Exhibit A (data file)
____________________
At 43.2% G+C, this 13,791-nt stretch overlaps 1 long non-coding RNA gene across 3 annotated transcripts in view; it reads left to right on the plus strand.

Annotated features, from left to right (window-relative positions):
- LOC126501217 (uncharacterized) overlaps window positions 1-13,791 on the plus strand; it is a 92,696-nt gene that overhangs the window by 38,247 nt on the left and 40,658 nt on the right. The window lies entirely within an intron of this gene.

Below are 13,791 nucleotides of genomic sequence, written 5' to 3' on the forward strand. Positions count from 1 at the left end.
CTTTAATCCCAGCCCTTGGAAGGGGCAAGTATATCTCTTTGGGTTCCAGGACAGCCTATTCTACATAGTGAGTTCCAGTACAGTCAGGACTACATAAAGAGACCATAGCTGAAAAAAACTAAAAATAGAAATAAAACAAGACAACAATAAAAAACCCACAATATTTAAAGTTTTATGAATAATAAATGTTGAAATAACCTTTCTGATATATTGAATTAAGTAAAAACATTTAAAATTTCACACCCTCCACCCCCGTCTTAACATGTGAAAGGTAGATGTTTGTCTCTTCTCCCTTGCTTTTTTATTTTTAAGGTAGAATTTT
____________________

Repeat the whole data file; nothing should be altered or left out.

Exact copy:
At 43.2% G+C, this 13,791-nt stretch overlaps 1 long non-coding RNA gene across 3 annotated transcripts in view; it reads left to right on the plus strand.

Annotated features, from left to right (window-relative positions):
- LOC126501217 (uncharacterized) overlaps window positions 1-13,791 on the plus strand; it is a 92,696-nt gene that overhangs the window by 38,247 nt on the left and 40,658 nt on the right. The window lies entirely within an intron of this gene.

Below are 13,791 nucleotides of genomic sequence, written 5' to 3' on the forward strand. Positions count from 1 at the left end.
CTTTAATCCCAGCCCTTGGAAGGGGCAAGTATATCTCTTTGGGTTCCAGGACAGCCTATTCTACATAGTGAGTTCCAGTACAGTCAGGACTACATAAAGAGACCATAGCTGAAAAAAACTAAAAATAGAAATAAAACAAGACAACAATAAAAAACCCACAATATTTAAAGTTTTATGAATAATAAATGTTGAAATAACCTTTCTGATATATTGAATTAAGTAAAAACATTTAAAATTTCACACCCTCCACCCCCGTCTTAACATGTGAAAGGTAGATGTTTGTCTCTTCTCCCTTGCTTTTTTATTTTTAAGGTAGAATTTT